Vampires are pretty much everywhere these days, with the "Twilight" franchise and TV's "The Vampire Diaries" gripping the imagination of teen audiences the world over. In part, it's because of the element of sexuality inherent in vampires, something that's been present ever since the archetype was born in Bram Stoker's "Dracula." But the idea of vampires appealing to teens, now something worth billions of dollars, can be traced directly back to one film: Joel Schumacher's 1987 film "The Lost Boys."
The film follows Michael and Sam Emerson (Jason Patric and Corey Haim), who move to the coastal town of Santa Clara, only for Michael to fall in with a local gang who, as it turns out, are a vicious group of vampires, led by David (Kiefer Sutherland), and Sam must team with local vampire hunters Edgar and Alan Frog (Corey Feldman and Jamison Newlander) to save his brother from becoming one of the undead. With its of-the-moment soundtrack, MTV-style visuals and quote-unquote sexy vampires, the film became a big hit, and paved the way from everything from "Buffy The Vampire Slayer" to Edward and Bella. The film was released 25 years ago this week, on July 31, 1987, and to commemorate the occasion, we thought we'd take a look at five facts you might not know about Schumacher's seminal sleepover horror/comedy. Read on below.
Given that it's a film that involves characters melting in a bath full of garlic, flooding a house with a blood, and exploding after being electrocuted, it's near-impossible to imagine "Lost Boys" as anything other than R-rated. But in fact, the original conception of the film was as a G-rated family adventure movie, similar in spirit to "The Goonies" (which had been a big hit two years earlier). Inspired by the notion of Peter Pan as a vampire (hence the title), the original script by writers Janice Fischer and James Jeremias (neither of whom ever had major credit after the film), had characters named after those found in J.M Barrie's book, including Michael and John, and their Wendy. The Frog Brothers were vampires, 5th and 6th grade boys who were "chubby 8-year-old Cub Scouts," and the character of Star was another boy, rather than a love interest. When writer Jeffrey Boam ("Straight Time," "Indiana Jones And The Last Crusade") came on at the behest of director Joel Schumacher, he changed from what Schumacher described as "a sort of a cutesy, 'G'-rated movie aimed at young kids" to the teen-friendly picture we ended up with.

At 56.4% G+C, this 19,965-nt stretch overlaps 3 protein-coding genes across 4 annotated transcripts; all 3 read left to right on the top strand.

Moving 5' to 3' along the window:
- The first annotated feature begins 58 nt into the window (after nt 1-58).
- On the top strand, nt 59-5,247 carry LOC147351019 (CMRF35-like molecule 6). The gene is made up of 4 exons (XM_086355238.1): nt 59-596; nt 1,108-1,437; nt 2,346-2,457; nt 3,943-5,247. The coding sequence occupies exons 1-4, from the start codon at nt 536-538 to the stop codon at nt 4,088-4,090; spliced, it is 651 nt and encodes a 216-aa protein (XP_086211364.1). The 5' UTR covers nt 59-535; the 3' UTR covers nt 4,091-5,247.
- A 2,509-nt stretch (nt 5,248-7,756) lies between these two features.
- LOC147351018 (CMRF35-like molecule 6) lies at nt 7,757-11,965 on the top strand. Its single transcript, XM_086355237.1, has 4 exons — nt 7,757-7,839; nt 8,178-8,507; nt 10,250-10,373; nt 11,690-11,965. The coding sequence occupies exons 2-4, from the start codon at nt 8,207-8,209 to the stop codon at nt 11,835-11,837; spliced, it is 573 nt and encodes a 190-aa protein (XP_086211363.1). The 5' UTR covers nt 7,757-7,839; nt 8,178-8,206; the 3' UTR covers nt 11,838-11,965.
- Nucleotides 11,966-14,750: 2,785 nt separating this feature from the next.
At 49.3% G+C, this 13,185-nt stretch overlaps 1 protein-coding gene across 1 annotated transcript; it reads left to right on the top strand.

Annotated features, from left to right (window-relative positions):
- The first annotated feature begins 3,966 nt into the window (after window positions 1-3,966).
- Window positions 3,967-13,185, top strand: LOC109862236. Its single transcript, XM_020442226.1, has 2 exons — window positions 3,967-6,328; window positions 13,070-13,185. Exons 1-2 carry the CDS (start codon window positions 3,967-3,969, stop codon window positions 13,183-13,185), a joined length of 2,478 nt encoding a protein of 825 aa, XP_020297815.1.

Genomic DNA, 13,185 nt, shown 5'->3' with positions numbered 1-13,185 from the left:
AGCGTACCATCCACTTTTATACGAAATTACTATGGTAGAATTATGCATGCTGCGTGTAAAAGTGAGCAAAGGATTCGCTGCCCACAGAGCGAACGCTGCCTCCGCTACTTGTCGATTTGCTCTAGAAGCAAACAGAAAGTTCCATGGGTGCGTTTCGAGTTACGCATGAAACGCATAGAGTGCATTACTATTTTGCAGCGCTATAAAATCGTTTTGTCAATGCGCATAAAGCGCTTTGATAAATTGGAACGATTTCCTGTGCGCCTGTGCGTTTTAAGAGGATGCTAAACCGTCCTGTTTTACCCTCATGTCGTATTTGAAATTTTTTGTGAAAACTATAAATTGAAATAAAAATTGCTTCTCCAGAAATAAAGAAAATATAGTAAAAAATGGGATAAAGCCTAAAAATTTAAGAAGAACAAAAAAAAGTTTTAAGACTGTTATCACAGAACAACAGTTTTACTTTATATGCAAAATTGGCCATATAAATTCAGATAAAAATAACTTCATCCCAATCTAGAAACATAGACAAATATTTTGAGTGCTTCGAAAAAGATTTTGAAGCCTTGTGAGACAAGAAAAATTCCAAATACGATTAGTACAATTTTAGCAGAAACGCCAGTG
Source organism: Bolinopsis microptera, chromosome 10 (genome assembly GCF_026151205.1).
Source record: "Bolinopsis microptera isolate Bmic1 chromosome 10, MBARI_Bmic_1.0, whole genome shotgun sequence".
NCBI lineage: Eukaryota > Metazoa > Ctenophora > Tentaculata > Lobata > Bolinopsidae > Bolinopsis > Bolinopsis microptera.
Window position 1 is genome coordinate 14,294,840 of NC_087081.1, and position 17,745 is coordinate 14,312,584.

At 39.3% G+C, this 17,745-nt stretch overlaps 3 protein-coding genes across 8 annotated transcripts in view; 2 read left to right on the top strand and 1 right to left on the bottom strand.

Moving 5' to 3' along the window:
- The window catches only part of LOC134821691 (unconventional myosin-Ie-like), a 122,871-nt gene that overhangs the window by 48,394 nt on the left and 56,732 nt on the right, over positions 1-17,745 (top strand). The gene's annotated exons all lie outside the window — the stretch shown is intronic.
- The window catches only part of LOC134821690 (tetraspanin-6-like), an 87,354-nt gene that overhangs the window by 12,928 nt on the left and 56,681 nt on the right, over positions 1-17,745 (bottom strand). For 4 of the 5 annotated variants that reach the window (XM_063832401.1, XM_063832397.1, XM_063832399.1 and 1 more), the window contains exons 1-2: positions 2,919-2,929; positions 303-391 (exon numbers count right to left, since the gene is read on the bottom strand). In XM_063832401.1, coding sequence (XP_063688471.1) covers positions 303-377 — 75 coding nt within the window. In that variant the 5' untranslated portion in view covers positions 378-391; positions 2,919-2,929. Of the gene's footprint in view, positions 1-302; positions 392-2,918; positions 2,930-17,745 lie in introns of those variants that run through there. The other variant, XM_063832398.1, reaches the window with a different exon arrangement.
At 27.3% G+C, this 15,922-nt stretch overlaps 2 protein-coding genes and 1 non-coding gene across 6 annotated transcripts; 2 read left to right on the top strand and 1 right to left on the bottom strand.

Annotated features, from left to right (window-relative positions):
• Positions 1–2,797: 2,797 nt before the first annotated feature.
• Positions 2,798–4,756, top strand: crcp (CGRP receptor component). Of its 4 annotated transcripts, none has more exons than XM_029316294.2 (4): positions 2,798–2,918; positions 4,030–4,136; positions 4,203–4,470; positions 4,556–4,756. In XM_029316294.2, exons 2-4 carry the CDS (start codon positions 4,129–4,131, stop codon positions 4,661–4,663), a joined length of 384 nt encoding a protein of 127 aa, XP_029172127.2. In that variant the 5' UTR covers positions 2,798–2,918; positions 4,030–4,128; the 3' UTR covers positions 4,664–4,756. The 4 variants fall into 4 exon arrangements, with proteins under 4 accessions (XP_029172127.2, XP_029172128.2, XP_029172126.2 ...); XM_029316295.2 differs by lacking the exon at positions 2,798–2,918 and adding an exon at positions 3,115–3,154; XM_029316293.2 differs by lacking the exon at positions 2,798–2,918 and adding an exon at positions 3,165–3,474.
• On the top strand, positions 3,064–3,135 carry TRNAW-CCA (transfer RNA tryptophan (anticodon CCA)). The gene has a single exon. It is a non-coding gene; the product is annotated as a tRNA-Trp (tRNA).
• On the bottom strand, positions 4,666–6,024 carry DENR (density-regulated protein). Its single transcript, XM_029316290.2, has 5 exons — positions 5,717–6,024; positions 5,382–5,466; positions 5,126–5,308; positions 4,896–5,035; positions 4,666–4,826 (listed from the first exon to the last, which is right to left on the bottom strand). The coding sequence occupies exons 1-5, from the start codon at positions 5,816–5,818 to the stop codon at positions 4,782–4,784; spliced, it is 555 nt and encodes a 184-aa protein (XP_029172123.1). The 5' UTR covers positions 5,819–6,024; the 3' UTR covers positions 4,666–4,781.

Given "The Goonies" comparisons, it may not be a great surprise to learn that that film's director, Richard Donner, was the first name attached to the project. The "Superman" helmer had set the film up at Warner Bros. in its original family-friendly incarnation, but the studio offered him a script for a cop action movie by a young writer named Shane Black entitled "Lethal Weapon," and Donner became enamored by it, dropping the kid-friendly picture for something a little more adult (although he retained an executive producer credit). Next on board, albeit briefly, was music video director Mary Lambert, who'd been responsible for early Madonna promos including "Like A Virgin," "Material Girl" and "Like A Prayer," as well as clips for Annie Lennox, Motley Crue and Tom Tom Club, among others. However, she fell out swiftly, for unknown reasons, and ended up making her debut the same year with "Siesta," starring Ellen Barkin and Gabriel Byrne. Her greatest success came with the 1989 Stephen King adaptation "Pet Sematary," and she was last seen directing 2011's "Mega Python Vs. Gatoroid"... After Lambert exited, Joel Schumacher, who'd had a recent hit with "St. Elmo's Fire" (which he pays tribute to with a poster of Rob Lowe on screen at one stage) joined -- Lauren Shuler Donner, Richard Donner's wife, had produced that film.